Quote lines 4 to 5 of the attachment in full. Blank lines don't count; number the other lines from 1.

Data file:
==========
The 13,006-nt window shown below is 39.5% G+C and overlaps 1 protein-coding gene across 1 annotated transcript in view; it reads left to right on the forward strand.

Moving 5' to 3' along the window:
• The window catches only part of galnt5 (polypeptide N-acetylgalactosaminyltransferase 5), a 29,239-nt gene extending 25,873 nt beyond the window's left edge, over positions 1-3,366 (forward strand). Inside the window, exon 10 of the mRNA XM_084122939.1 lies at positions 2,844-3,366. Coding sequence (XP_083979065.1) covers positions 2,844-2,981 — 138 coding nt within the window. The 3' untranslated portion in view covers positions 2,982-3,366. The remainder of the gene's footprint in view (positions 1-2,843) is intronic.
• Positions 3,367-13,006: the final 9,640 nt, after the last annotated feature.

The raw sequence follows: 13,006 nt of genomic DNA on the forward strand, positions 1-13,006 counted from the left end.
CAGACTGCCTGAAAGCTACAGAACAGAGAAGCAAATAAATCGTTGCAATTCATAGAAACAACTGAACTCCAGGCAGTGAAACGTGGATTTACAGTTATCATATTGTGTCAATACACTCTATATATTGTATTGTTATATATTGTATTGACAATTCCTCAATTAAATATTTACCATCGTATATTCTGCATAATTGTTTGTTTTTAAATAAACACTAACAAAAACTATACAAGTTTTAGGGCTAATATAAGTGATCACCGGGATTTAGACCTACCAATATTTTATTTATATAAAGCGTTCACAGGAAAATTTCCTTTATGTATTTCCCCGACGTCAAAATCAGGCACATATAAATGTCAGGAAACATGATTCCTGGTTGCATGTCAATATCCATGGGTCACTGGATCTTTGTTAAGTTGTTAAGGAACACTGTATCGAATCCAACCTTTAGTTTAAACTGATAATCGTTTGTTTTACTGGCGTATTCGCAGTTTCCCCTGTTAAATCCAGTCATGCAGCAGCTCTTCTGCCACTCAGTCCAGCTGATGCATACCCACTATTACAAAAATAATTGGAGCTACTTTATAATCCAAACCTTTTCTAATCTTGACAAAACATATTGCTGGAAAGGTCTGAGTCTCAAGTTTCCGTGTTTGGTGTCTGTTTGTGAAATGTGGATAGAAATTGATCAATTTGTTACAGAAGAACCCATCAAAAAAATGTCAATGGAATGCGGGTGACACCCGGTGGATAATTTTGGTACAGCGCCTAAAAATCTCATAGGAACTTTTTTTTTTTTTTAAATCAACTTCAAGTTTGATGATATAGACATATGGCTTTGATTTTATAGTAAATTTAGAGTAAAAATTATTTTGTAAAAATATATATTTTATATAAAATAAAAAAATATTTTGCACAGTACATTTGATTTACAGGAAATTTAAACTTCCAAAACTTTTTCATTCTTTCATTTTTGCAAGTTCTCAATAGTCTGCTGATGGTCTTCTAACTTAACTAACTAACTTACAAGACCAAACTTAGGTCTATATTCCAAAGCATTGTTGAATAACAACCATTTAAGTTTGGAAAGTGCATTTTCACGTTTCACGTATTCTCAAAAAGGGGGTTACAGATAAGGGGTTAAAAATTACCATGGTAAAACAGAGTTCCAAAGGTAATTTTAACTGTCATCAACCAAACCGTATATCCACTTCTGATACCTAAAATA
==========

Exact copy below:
• Positions 3,367-13,006: the final 9,640 nt, after the last annotated feature.

The raw sequence follows: 13,006 nt of genomic DNA on the forward strand, positions 1-13,006 counted from the left end.